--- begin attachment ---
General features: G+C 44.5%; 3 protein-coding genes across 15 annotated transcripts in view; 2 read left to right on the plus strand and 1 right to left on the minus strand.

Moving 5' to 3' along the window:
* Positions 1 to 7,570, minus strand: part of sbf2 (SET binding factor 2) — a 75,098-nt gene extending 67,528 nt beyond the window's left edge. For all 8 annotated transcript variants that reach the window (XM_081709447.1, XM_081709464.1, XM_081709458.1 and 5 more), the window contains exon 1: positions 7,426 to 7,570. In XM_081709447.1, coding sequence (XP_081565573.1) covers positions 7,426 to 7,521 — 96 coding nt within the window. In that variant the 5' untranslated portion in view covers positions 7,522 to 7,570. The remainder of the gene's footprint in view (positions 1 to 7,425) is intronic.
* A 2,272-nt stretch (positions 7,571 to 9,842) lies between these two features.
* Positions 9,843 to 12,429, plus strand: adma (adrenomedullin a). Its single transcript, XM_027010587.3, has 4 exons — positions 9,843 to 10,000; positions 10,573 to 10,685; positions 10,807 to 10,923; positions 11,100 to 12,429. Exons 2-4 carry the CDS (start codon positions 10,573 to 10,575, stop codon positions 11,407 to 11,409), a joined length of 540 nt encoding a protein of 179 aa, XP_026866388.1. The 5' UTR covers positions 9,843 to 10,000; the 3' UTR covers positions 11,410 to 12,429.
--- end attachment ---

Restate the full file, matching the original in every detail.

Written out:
General features: G+C 44.5%; 3 protein-coding genes across 15 annotated transcripts in view; 2 read left to right on the plus strand and 1 right to left on the minus strand.

Moving 5' to 3' along the window:
* Positions 1 to 7,570, minus strand: part of sbf2 (SET binding factor 2) — a 75,098-nt gene extending 67,528 nt beyond the window's left edge. For all 8 annotated transcript variants that reach the window (XM_081709447.1, XM_081709464.1, XM_081709458.1 and 5 more), the window contains exon 1: positions 7,426 to 7,570. In XM_081709447.1, coding sequence (XP_081565573.1) covers positions 7,426 to 7,521 — 96 coding nt within the window. In that variant the 5' untranslated portion in view covers positions 7,522 to 7,570. The remainder of the gene's footprint in view (positions 1 to 7,425) is intronic.
* A 2,272-nt stretch (positions 7,571 to 9,842) lies between these two features.
* Positions 9,843 to 12,429, plus strand: adma (adrenomedullin a). Its single transcript, XM_027010587.3, has 4 exons — positions 9,843 to 10,000; positions 10,573 to 10,685; positions 10,807 to 10,923; positions 11,100 to 12,429. Exons 2-4 carry the CDS (start codon positions 10,573 to 10,575, stop codon positions 11,407 to 11,409), a joined length of 540 nt encoding a protein of 179 aa, XP_026866388.1. The 5' UTR covers positions 9,843 to 10,000; the 3' UTR covers positions 11,410 to 12,429.